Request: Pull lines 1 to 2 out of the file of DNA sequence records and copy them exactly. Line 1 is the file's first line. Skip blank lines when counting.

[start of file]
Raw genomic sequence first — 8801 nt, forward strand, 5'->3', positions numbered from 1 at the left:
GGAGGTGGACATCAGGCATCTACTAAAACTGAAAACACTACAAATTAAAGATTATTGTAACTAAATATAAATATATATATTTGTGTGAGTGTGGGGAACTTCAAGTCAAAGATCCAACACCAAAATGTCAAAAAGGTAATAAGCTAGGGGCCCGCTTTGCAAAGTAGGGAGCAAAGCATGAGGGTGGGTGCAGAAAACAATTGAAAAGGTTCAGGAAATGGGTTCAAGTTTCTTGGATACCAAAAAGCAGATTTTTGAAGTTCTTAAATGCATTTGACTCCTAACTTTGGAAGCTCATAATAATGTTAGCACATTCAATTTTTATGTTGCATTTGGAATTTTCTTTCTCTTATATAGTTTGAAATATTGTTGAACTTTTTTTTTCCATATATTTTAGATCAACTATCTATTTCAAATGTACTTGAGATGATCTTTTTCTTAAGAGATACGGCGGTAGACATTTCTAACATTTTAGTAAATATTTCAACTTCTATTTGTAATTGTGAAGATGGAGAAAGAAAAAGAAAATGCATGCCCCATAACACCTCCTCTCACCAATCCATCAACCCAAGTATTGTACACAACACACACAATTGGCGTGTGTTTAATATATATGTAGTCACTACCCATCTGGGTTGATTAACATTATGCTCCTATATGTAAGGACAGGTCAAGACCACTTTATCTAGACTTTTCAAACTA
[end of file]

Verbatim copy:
Raw genomic sequence first — 8801 nt, forward strand, 5'->3', positions numbered from 1 at the left:
GGAGGTGGACATCAGGCATCTACTAAAACTGAAAACACTACAAATTAAAGATTATTGTAACTAAATATAAATATATATATTTGTGTGAGTGTGGGGAACTTCAAGTCAAAGATCCAACACCAAAATGTCAAAAAGGTAATAAGCTAGGGGCCCGCTTTGCAAAGTAGGGAGCAAAGCATGAGGGTGGGTGCAGAAAACAATTGAAAAGGTTCAGGAAATGGGTTCAAGTTTCTTGGATACCAAAAAGCAGATTTTTGAAGTTCTTAAATGCATTTGACTCCTAACTTTGGAAGCTCATAATAATGTTAGCACATTCAATTTTTATGTTGCATTTGGAATTTTCTTTCTCTTATATAGTTTGAAATATTGTTGAACTTTTTTTTTCCATATATTTTAGATCAACTATCTATTTCAAATGTACTTGAGATGATCTTTTTCTTAAGAGATACGGCGGTAGACATTTCTAACATTTTAGTAAATATTTCAACTTCTATTTGTAATTGTGAAGATGGAGAAAGAAAAAGAAAATGCATGCCCCATAACACCTCCTCTCACCAATCCATCAACCCAAGTATTGTACACAACACACACAATTGGCGTGTGTTTAATATATATGTAGTCACTACCCATCTGGGTTGATTAACATTATGCTCCTATATGTAAGGACAGGTCAAGACCACTTTATCTAGACTTTTCAAACTA